Dan Swanson’s Security Resources: #8

This week’s resources are focused on the challenging and closely related subjects of business continuity planning (BCP) and disaster recovery programs (DRP). Being able to recover from a disaster is critical to an organization’s long term success, as something is going to happen eventually.



Making sure management and IT staff both understand the business requirements for BCP and DR is the first step. Resourcing the program effort is the next step! Read on … (for help).




Good luck and have another great week.


Dan Swanson

[email protected]


1. What Should Your Business Continuity Efforts Focus On?
A Reader Asks: Should your business continuity program (BCP) consider the impacts of emerging threats and changing business practices, and what are the key issues involved today? 

The Auditor Responds:Short answer – Your BCP and disaster recovery programs should be designed to respond to a wide variety of potential incidents, covering both man-made disasters, such as power-grid or environmental control failures, and natural disasters, such as hurricanes and mass staff outages due to epidemics.

The long answer

Business Continuity Planning Standards and Guidelines


Regulatory compliance requirements influence many of the information security practitioner’s roles and responsibilities, including the development of a business continuity plan. In this excerpt from Chapter 1: Contingency and Continuity Planning of “Business Continuity and Disaster Recovery for InfoSec Managers,” John W. Rittinghouse and James F. Ransome outline the regulatory requirements that should be addressed when establishing and maintaining a business continuity plan.

3. Business Continuity Impact Analysis

The Business Impact Analysis (BIA) is the backbone of the entire business continuity exercise or, at least, it should be if handled correctly. Even so, it cannot stand alone and without full support, approval and backing from the highest level of management, the exercise will not achieve its full potential. A well-executed BIA can make the difference between a fully developed, robust business continuity plan, and a mediocre one.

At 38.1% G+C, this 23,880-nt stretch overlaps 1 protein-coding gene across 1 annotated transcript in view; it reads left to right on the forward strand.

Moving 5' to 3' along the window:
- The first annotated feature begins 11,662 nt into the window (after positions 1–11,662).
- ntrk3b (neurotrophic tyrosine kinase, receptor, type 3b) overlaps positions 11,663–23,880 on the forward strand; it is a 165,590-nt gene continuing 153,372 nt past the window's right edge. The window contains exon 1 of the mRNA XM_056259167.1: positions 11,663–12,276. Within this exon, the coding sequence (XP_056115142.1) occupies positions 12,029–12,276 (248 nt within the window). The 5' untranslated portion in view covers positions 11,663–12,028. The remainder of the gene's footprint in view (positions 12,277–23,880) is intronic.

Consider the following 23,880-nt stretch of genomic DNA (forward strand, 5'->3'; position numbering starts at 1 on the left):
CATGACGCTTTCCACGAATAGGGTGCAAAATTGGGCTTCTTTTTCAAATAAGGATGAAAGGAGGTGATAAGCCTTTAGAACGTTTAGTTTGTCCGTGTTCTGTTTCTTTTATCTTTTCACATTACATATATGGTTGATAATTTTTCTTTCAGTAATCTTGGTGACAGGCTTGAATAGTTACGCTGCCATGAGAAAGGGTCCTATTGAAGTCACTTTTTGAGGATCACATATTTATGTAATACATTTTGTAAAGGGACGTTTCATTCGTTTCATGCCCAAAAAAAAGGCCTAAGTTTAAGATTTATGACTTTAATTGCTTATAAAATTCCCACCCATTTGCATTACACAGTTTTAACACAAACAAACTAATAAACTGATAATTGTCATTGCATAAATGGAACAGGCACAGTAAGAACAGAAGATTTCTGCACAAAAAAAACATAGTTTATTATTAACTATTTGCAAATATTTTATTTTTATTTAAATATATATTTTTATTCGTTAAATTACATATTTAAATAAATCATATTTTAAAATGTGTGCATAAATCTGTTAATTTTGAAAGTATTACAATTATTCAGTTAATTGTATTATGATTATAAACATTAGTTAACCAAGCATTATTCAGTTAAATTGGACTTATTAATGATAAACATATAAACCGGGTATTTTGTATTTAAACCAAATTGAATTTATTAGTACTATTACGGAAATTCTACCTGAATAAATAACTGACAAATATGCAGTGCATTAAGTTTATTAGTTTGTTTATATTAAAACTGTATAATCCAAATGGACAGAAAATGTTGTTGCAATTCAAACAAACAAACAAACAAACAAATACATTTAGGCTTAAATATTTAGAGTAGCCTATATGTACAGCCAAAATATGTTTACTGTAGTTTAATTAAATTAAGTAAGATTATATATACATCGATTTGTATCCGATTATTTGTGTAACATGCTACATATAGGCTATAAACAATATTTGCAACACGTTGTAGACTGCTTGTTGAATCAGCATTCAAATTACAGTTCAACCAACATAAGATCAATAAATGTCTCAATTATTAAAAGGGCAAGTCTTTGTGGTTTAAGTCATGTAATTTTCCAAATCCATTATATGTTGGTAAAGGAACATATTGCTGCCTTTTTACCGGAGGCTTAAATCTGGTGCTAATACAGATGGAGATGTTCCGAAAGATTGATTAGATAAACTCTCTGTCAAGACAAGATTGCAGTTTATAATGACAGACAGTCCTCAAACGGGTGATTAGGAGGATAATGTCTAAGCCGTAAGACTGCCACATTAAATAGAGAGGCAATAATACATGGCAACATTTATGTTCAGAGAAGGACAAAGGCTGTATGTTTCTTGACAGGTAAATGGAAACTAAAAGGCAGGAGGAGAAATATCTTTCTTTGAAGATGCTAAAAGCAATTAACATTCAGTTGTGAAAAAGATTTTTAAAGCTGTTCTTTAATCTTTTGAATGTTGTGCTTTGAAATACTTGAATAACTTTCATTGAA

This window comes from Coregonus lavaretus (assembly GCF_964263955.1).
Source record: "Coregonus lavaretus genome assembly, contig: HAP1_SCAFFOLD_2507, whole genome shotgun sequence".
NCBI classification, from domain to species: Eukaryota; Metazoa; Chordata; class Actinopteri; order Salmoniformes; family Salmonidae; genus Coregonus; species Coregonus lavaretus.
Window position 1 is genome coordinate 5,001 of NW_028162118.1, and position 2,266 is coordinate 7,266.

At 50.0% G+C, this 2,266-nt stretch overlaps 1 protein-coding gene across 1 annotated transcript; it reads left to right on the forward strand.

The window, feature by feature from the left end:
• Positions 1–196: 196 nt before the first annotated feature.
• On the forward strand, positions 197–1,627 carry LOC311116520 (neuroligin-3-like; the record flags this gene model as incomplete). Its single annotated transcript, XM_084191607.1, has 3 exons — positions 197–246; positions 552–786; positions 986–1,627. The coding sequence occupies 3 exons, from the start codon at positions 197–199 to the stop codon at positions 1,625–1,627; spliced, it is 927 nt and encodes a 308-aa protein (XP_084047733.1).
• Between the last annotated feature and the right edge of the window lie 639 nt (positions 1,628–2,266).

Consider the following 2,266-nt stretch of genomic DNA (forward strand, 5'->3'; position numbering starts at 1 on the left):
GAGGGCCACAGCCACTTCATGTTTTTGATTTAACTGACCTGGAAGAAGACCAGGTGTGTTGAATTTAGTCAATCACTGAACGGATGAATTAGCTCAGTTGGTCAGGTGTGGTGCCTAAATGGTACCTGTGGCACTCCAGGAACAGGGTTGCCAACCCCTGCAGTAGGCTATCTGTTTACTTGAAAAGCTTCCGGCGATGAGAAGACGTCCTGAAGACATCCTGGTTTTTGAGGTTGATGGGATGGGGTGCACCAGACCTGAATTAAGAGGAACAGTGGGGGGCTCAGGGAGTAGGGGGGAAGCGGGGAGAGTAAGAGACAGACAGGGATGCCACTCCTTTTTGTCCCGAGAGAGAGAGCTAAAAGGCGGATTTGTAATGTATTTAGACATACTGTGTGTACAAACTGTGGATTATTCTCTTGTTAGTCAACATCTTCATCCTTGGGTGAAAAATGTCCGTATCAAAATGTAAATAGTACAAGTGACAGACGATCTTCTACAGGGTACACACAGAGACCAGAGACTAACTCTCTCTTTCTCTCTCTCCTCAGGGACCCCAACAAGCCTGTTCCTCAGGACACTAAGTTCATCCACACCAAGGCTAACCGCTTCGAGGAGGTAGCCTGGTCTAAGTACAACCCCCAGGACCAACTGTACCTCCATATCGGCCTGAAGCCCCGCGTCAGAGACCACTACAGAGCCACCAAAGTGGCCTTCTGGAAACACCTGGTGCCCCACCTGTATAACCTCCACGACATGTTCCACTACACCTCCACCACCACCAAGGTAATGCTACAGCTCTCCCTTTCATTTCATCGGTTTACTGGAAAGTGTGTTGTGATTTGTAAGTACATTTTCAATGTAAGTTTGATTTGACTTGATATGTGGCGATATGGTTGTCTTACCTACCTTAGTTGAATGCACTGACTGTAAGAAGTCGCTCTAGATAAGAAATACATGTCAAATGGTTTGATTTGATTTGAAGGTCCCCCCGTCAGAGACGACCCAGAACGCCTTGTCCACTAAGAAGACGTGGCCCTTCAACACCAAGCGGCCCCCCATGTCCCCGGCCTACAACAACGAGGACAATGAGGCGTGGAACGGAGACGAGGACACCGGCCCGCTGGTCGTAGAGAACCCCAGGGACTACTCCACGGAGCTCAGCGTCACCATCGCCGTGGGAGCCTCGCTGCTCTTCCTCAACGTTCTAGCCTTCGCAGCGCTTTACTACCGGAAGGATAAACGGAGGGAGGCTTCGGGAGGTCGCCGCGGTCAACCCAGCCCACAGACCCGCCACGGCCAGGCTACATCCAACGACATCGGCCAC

Business Impact Analysis –

BIA Templates at CCEP –

4. Generally Accepted Business Continuity Practices

  1. Project Initiation and Management
  2. Risk Evaluation and Control
  3. Business Impact Analysis
  4. Developing Business Continuity Strategies
  5. Emergency Response and Operations
  6. Developing Business Continuity
  7. Training and Awareness
  8. Maintaining and Exercising Business Continuity Plans
  9. Public Relations and Crisis Communications
  10. Coordination with Public

5. Resources regarding the “Insider Threat” issue

Leading resources consolidated by Gideon – truly an excellent repository on an important issue.

6. FIRST is the global Forum for Incident Response and Security Teams.

FIRST is the premier organization and recognized global leader in incident response. Membership in FIRST enables incident response teams to more effectively respond to security incidents – reactive as well as proactive. FIRST brings together a variety of computer security incident response teams from government, commercial, and educational organizations. FIRST aims to foster cooperation and coordination in incident prevention, to stimulate rapid reaction to incidents, and to promote information sharing among members and the community at large.



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